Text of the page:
Generalised model of primary production in the southern Benguela upwelling system

Demarcq, Hervé, Richardson, Anthony J. and Field, John G. (2008) Generalised model of primary production in the southern Benguela upwelling system. Marine Ecology Progress Series, 354 59-74. doi:10.3354/meps07136

Author Demarcq, Hervé
Richardson, Anthony J.
Field, John G.
Title Generalised model of primary production in the southern Benguela upwelling system
Journal name Marine Ecology Progress Series   Check publisher's open access policy
ISSN 0171-8630
Publication date 2008
Sub-type Article (original research)
DOI 10.3354/meps07136
Open Access Status DOI
Volume 354
Start page 59
End page 74
Total pages 16
Editor O. Kinne
Place of publication Oldendorf, Germany
Publisher Inter-Research
Collection year 2009
Language eng
Formatted abstract
We provide a proof-of-concept demonstration using a novel method for estimating depth-integrated distributions of chlorophyll from archives of data from ships, buoys or gliders combined with remotely sensed data of sea surface temperature (SST) and surface chlorophyll a (chl a) from satellites. Our area of application has contrasting hydrographic regimes, which include the dynamic southern Benguela upwelling system and the stratified waters of the Agulhas Bank, South Africa. The method involves using self-organising maps (SOMs), a type of artificial neural network, to identify ‘typical’ chl a profiles regardless of their statistical form, provided several of a similar shape have been found in the training set. These are arranged in a linear array, ranging from uniform profiles low in chl a to profiles with high surface or subsurface peaks. We then use generalised modelling to relate these characteristic profiles to remotely sensed surface features, viz. surface chl a and SST, as well as area, season, and water depth (a proxy for distance offshore). The model accounts for 87% of the variability in chl a profile and is used to predict the type of profile likely for each pixel in monthly remote sensing composites of SST and surface chl a and then to estimate integrated chl a and primary production with the aid of a light model. Primary production peaks in mid-summer, reaching 5 mgC m–2 d–1 locally, with an average over the whole area and all seasons of 1.4 mgC m–2 d–1. Seasonal variation is greatest in the southern part of the west coast, and lowest in the stratified southeast. Annual primary production for the southern Benguela region including the Agulhas Bank is ca. 156 million tC yr–1. This is the most robust estimate of primary production in the Benguela system to date because it combines the spatial and temporal coverage provided by remote sensing with realistic vertical chl a profiles.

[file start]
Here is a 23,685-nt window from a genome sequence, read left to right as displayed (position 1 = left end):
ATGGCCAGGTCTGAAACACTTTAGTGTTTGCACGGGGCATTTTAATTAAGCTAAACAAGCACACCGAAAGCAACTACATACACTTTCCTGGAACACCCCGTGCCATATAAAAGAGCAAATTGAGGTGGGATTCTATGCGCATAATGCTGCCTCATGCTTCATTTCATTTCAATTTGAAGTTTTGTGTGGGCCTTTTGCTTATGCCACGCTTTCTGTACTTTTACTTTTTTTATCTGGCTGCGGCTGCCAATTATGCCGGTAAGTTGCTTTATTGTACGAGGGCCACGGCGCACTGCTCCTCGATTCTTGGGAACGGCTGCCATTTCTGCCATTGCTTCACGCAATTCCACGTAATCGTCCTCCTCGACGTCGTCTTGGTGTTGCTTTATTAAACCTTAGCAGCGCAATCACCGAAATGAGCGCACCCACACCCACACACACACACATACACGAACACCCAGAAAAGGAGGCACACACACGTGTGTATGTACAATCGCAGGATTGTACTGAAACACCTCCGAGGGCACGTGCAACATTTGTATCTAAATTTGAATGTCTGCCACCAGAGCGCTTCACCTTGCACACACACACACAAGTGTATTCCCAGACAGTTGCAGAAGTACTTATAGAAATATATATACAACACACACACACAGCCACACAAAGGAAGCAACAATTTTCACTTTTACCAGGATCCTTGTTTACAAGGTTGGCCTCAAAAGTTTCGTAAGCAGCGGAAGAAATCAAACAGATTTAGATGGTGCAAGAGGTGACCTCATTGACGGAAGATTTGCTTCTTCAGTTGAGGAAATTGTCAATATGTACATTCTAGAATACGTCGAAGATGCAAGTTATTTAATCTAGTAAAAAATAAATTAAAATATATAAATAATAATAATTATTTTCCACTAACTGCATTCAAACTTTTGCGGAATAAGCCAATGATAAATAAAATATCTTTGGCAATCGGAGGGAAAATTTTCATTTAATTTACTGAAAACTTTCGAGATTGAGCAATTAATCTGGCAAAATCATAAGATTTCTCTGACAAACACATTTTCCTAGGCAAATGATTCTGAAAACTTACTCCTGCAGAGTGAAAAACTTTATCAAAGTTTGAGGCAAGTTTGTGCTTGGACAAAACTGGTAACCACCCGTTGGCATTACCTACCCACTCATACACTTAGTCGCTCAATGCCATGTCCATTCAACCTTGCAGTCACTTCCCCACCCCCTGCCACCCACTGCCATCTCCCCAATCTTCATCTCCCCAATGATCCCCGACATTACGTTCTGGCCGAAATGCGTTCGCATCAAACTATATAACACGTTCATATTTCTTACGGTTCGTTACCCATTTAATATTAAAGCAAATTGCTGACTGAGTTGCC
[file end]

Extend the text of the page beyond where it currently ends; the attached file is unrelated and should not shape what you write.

Keyword remote sensing
ocean colour
primary production
self-organising maps
generalised additive model
vertical chlorophyll a profile
Q-Index Code C1
Q-Index Status Confirmed Code

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Created: Tue, 02 Dec 2008, 12:23:27 EST by Marie Grove on behalf of School of Mathematics & Physics